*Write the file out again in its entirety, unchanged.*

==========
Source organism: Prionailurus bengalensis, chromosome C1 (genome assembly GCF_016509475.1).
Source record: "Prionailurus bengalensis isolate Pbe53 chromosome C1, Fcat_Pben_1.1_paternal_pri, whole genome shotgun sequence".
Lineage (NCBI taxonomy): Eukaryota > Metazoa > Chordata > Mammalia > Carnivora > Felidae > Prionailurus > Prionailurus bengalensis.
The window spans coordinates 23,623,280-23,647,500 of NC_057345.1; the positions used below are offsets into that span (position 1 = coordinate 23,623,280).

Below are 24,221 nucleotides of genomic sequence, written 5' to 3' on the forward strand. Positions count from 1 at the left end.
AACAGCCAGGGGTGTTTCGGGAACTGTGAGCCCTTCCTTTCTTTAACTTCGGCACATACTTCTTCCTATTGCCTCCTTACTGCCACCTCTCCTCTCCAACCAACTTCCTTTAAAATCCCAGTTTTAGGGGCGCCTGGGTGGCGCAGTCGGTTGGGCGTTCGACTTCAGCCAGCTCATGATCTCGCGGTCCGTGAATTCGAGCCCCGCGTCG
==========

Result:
Source organism: Prionailurus bengalensis, chromosome C1 (genome assembly GCF_016509475.1).
Source record: "Prionailurus bengalensis isolate Pbe53 chromosome C1, Fcat_Pben_1.1_paternal_pri, whole genome shotgun sequence".
Lineage (NCBI taxonomy): Eukaryota > Metazoa > Chordata > Mammalia > Carnivora > Felidae > Prionailurus > Prionailurus bengalensis.
The window spans coordinates 23,623,280-23,647,500 of NC_057345.1; the positions used below are offsets into that span (position 1 = coordinate 23,623,280).

Below are 24,221 nucleotides of genomic sequence, written 5' to 3' on the forward strand. Positions count from 1 at the left end.
AACAGCCAGGGGTGTTTCGGGAACTGTGAGCCCTTCCTTTCTTTAACTTCGGCACATACTTCTTCCTATTGCCTCCTTACTGCCACCTCTCCTCTCCAACCAACTTCCTTTAAAATCCCAGTTTTAGGGGCGCCTGGGTGGCGCAGTCGGTTGGGCGTTCGACTTCAGCCAGCTCATGATCTCGCGGTCCGTGAATTCGAGCCCCGCGTCG